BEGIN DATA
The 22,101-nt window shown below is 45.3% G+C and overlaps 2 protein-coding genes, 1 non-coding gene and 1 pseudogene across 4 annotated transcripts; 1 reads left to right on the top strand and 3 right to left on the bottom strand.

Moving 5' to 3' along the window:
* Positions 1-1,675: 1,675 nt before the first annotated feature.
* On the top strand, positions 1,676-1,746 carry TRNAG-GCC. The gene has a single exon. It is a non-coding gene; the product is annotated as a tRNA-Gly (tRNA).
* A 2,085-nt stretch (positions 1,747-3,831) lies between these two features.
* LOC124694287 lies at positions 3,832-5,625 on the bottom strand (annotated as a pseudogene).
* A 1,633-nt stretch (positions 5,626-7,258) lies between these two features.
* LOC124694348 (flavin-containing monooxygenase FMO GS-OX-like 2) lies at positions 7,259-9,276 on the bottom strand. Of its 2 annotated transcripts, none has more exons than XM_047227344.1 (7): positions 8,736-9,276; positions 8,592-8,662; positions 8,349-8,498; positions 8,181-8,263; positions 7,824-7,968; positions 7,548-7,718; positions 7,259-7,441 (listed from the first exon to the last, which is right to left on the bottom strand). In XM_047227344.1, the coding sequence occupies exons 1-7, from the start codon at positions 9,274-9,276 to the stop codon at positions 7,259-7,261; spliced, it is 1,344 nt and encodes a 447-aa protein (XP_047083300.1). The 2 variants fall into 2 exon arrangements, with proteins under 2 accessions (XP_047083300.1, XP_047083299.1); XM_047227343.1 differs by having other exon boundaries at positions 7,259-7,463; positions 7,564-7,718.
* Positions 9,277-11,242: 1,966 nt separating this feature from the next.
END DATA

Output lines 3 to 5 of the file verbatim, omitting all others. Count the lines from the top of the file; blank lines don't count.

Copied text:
* Positions 1-1,675: 1,675 nt before the first annotated feature.
* On the top strand, positions 1,676-1,746 carry TRNAG-GCC. The gene has a single exon. It is a non-coding gene; the product is annotated as a tRNA-Gly (tRNA).
* A 2,085-nt stretch (positions 1,747-3,831) lies between these two features.